The single-use transfer sheet 1900 is similar to the single-use transfer sheet 700. The transfer sheet 1900 also includes a second strip of adhesive 1910 that can be uncovered and used during the initial loading of the transfer sheet 700 onto the patient transfer device or at a later time as needed. The second strip of adhesive may not be used at all by some embodiments.

FIG. 20A is a top view of a transfer sheet 1950, according to a further embodiment. In this example, transfer sheet 1950 is formed of a bottom layer or backing 1951, middle absorbent layer 1952, and upper permeable (e.g., top) layer 1953.

Bottom or backing layer 1951 is formed of a structural material such as a strong, durable polymer, which may be relatively impervious to fluid flow. Bottom or backing layer 1951 may also include or be formed of a structurally reinforcing material, for example an additional layer of non-woven polymer, or a spun, flash-spun, or woven layer of a fiber material such as a polyamide, aramid, para-aramid, or polyethylene fiber material that is resistant to tearing, such as a nylon, KEVLAR or TYVEK material, or a substantial structural or generic equivalent thereof.

In some embodiments, bottom layer 1951 also includes one or more coatings or impregnated materials selected for permeability or impermeability to water and/or fluid transport. In additional embodiments, bottom layer 1951 includes one or more coatings or impregnated materials selected for other properties such as increased or reduced friction, for example a silicone impregnated nylon or other impregnated material.

Middle or absorbent layer 1952 is formed of one or more absorbent materials provided between bottom layer 1951 and top layer 1953, such as absorbent cloth or textile materials, absorbent or super absorbent polymer materials, and combinations thereof. As shown in FIG. 20A, absorbent layer 1952 may also have a somewhat smaller surface area than one or both of bottom layer 1951 and top layer 1953, with absorbent layer 1952 positioned inside an exterior or border region 1954 in which bottom and top layers 1951 and 1953 are provided in direct contact; for example with no middle or absorbent layer 1952 therebetween.

Top layer 1953 may be formed of a relatively permeable material such as a permeable polymer or permeable textile material, or a relatively impermeable material polymer or textile material configured with a plurality of apertures or microapertures. In particular, the materials of top layer 1953 may be selected to enable the transport of fluids including liquids through top layer 1953 of transfer sheet 1950 to middle or absorbent layer 1952 of transfer sheet.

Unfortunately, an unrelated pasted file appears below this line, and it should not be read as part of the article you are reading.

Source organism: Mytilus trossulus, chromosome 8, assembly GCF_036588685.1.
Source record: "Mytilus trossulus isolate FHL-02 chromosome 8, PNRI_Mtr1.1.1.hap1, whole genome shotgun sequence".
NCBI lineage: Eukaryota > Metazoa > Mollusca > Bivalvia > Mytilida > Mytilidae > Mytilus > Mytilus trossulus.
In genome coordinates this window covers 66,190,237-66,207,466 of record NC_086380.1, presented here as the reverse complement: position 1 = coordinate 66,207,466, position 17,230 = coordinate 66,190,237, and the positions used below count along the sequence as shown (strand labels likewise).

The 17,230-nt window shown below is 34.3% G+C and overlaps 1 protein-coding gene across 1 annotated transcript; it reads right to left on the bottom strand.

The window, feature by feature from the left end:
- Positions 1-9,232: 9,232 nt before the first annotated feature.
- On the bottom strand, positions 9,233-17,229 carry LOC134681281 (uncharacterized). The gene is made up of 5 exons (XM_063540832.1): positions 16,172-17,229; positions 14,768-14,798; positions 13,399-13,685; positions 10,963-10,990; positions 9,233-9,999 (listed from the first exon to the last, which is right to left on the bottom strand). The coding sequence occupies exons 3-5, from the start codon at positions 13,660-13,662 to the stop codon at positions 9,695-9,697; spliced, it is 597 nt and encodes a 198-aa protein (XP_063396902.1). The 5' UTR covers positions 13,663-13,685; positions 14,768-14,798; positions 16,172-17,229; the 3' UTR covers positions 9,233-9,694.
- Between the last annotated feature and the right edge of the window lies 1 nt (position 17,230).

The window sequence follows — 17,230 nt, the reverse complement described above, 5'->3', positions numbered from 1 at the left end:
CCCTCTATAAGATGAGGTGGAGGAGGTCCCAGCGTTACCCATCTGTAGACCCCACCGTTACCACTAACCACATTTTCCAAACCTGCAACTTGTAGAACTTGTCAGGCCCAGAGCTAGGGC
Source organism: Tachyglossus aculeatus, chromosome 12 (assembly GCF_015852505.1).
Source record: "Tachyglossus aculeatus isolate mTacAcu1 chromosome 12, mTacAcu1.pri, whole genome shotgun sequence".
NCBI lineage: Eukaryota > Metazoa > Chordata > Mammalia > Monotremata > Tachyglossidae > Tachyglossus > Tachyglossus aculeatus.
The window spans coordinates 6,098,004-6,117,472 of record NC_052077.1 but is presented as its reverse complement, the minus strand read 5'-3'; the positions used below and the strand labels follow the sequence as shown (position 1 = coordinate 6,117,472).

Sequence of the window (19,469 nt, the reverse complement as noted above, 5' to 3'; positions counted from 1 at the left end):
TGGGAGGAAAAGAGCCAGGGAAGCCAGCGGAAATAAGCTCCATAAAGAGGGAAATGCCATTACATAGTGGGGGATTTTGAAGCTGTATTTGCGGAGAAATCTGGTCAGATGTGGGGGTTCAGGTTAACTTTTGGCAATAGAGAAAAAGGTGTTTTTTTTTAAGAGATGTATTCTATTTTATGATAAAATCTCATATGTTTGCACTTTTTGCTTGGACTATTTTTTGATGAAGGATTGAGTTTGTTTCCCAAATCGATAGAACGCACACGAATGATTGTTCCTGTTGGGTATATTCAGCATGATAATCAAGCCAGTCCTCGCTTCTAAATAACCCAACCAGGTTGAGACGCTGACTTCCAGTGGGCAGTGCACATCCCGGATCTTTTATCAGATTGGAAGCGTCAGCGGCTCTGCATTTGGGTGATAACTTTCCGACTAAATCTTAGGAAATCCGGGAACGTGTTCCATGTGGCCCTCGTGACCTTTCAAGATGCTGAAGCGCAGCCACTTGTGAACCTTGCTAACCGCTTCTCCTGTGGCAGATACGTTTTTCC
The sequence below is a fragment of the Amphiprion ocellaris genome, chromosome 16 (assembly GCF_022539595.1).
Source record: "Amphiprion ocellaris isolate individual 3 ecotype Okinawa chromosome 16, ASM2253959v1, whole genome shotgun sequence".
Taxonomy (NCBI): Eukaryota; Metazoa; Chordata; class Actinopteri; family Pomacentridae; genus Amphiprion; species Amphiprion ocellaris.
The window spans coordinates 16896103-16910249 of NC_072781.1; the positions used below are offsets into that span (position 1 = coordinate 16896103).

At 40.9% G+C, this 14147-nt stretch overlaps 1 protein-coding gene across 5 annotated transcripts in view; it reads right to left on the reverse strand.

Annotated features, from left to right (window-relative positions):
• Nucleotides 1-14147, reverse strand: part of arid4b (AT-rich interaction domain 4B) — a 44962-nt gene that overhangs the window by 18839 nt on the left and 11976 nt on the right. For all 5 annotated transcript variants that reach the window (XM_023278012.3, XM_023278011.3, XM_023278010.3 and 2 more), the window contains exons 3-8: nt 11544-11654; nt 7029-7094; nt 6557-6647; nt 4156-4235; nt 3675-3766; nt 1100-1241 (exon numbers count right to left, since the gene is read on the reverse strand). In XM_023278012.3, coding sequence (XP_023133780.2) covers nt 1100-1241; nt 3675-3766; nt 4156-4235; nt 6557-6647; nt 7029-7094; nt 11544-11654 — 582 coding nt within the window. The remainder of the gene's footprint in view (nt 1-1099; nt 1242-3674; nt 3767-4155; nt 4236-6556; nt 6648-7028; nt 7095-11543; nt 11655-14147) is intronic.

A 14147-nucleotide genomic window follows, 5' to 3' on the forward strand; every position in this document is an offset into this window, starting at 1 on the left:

In some applications, transfer sheet 1950 may be provided in sterile form, for example in a burn unit or intensive care unit (ICU) environment, where the infection risk is elevated. In sterile applications top layer 1951 may include a removable cover sheet, which can be used to protect the sterile surface of the transfer sheet prior to use. An antibiotic or antimicrobial material can also be included, for example with silver nitrate impregnated into one or more of layers 1951, 1952 and 1953.

Advanced absorbent materials can also be used to provide additional capacity for specific applications. Sheet qualities may be signaled by a visual cue, for example, color-coded (e.g., green) sheets may signal absorbency suitable for standard catheter laboratory and operating room procedures, and (e.g., pink) sheets may signal absorbency suitable for obstetrics, and other applications where fluid absorption or another attribute is a design consideration. The fluid absorption capacity of a single-use transfer sheet may range up to about a liter (or about 35 ounces) for “standard” applications, e.g., about 800 ml (or about 27 ounces), and up to 1.5 liter (about 50 ounces) or more for “ultra” or “super” absorbent applications, e.g., about 1.6 liter (or about 54 ounces). Additional absorptive material may also be provided in a selected area of the transfer sheet, e.g., a selected central area 1959.

The various layers 1951, 1952, 1953, etc. of transfer sheet 1950 may be bonded together via one or more chemical, mechanical, or thermal processes, for example using a heat seal or thermal bonding technique. In a thermal bonded configuration, the thermal bonding pattern may be configured to discourage delamination and tearing during use of transfer sheet 1950, for example with a thermal bonding pattern or grid spacing ranging from about one inch or less (≦2.54 cm), to about one centimeter or less (≦0.39 inch).

FIG. 20B is a bottom view of transfer sheet 1950 as shown in FIG. 20A. As shown in FIG. 20B, bottom layer 1951 of transfer sheet 1950 may be provided with one or more adhesive strips or tabs 1955 positioned along the ends or edges of transfer sheet 1950, for example with an adhesive to removably attach transfer sheet 20A to the continuous belt of a patient transfer device, as described herein.

In some applications, adhesive strips or tabs 1955 may be provided with a tab cover 1956, for example in a peel-and stick arrangement with a non-adhesive-backed paper material which can be removed to expose the adhesive prior to use. In these examples, cover tabs 1956 may be larger in dimension than adhesive strip 1955, so that a portion of each cover tab 1956 extends over and out past (beyond) the surface area of adhesive strip 1955 for ease of manipulation and removal, for example when manipulated by care providers wearing gloves.